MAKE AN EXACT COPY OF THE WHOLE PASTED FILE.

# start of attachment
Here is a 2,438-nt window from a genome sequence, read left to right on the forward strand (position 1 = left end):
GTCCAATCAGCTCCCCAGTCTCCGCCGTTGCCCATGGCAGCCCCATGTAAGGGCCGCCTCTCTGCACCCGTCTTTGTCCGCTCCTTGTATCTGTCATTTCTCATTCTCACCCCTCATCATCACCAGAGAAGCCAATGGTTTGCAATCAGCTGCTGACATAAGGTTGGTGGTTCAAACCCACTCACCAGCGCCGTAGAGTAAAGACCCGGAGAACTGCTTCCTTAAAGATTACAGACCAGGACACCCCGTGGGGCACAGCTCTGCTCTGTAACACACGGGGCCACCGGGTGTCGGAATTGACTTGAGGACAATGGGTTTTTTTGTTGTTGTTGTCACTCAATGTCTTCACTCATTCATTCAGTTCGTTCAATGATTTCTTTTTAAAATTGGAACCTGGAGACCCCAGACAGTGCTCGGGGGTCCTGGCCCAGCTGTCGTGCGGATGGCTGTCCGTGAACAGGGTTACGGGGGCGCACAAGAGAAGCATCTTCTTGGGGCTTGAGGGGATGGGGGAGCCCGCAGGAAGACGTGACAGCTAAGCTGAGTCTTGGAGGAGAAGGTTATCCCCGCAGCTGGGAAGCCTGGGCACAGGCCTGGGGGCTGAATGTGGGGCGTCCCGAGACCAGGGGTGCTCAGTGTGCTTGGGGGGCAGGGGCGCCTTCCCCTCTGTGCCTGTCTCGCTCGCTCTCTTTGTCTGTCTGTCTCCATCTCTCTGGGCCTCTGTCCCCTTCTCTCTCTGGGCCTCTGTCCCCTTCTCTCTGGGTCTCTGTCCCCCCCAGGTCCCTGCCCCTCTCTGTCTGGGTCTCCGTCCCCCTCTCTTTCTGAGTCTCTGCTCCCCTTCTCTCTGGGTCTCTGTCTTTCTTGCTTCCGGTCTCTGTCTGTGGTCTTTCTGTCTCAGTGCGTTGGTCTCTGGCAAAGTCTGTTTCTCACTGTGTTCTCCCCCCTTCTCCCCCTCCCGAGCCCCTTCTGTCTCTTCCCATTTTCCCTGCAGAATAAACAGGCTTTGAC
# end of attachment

Here is a 2,438-nt window from a genome sequence, read left to right on the forward strand (position 1 = left end):
GTCCAATCAGCTCCCCAGTCTCCGCCGTTGCCCATGGCAGCCCCATGTAAGGGCCGCCTCTCTGCACCCGTCTTTGTCCGCTCCTTGTATCTGTCATTTCTCATTCTCACCCCTCATCATCACCAGAGAAGCCAATGGTTTGCAATCAGCTGCTGACATAAGGTTGGTGGTTCAAACCCACTCACCAGCGCCGTAGAGTAAAGACCCGGAGAACTGCTTCCTTAAAGATTACAGACCAGGACACCCCGTGGGGCACAGCTCTGCTCTGTAACACACGGGGCCACCGGGTGTCGGAATTGACTTGAGGACAATGGGTTTTTTTGTTGTTGTTGTCACTCAATGTCTTCACTCATTCATTCAGTTCGTTCAATGATTTCTTTTTAAAATTGGAACCTGGAGACCCCAGACAGTGCTCGGGGGTCCTGGCCCAGCTGTCGTGCGGATGGCTGTCCGTGAACAGGGTTACGGGGGCGCACAAGAGAAGCATCTTCTTGGGGCTTGAGGGGATGGGGGAGCCCGCAGGAAGACGTGACAGCTAAGCTGAGTCTTGGAGGAGAAGGTTATCCCCGCAGCTGGGAAGCCTGGGCACAGGCCTGGGGGCTGAATGTGGGGCGTCCCGAGACCAGGGGTGCTCAGTGTGCTTGGGGGGCAGGGGCGCCTTCCCCTCTGTGCCTGTCTCGCTCGCTCTCTTTGTCTGTCTGTCTCCATCTCTCTGGGCCTCTGTCCCCTTCTCTCTCTGGGCCTCTGTCCCCTTCTCTCTGGGTCTCTGTCCCCCCCAGGTCCCTGCCCCTCTCTGTCTGGGTCTCCGTCCCCCTCTCTTTCTGAGTCTCTGCTCCCCTTCTCTCTGGGTCTCTGTCTTTCTTGCTTCCGGTCTCTGTCTGTGGTCTTTCTGTCTCAGTGCGTTGGTCTCTGGCAAAGTCTGTTTCTCACTGTGTTCTCCCCCCTTCTCCCCCTCCCGAGCCCCTTCTGTCTCTTCCCATTTTCCCTGCAGAATAAACAGGCTTTGAC